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(eds) Intertidal invertebrates of California. Stanford University Press, Stanford, pp 504–535

Nogata Y, Yoshimura E, Sato K, Kado R, Okano K (2015) The first find of invasive alien barnacle

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PCR. Sessile Org 32:1–6 (in Japanese with English abstract)

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(Cirripedia: Balanidae). Mar Biodivers Rec 2:1–3

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World Sea Temperatures (b) http://www.seatemperature.org/europe/united-kingdom/brightonoctober.htm

Chapter 3

Rocky Intertidal Zonation: Impacts

and Recovery from the Great East Japan


Takashi Noda, Aiko Iwasaki, and Keiichi Fukaya

Abstract We assessed the course and status of the recovery of rocky intertidal

zonation after the Great East Japan Earthquake by conducting a census of the vertical distribution of 11 dominant macrobenthos (7 sessile and 4 mobile species)

around the mid-tidal elevation at 23 sites along the Sanriku Coast, 150–160 km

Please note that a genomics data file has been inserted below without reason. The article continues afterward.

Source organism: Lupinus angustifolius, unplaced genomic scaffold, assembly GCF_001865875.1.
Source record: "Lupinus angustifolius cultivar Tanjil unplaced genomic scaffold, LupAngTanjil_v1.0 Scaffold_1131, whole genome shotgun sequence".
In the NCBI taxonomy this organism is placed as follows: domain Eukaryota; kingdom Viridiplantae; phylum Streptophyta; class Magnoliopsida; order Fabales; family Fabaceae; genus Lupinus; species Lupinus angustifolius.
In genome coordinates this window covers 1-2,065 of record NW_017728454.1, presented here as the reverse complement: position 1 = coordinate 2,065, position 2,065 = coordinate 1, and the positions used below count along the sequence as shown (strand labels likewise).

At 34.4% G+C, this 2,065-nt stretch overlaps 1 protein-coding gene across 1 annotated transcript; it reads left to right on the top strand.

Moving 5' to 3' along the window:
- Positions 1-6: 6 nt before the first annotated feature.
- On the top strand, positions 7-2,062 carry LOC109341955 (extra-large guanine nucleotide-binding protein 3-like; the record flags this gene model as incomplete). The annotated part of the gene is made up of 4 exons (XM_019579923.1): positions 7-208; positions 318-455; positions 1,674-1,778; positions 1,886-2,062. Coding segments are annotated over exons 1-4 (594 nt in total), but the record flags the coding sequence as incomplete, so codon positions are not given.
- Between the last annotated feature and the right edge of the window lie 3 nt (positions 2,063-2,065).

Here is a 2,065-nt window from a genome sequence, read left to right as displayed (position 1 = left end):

north-northwest of the epicenter of the earthquake. Sites were observed from 2011

to 2013, and the vertical distributions of each species were compared with those

from the pre-earthquake period. Our results show that the earthquake considerably

altered rocky intertidal zonation, mainly through coseismic subsidence rather than

by the subsequent tsunami. By 28 months after the earthquake, the zonation of latesuccessional sessile taxa had not recovered, suggesting that the rocky intertidal

community will experience a long delay before recovering from the influence of the

earthquake. The dynamics of rocky intertidal zonation after the earthquake and

accompanying subsidence includes two unique features: a delayed negative impact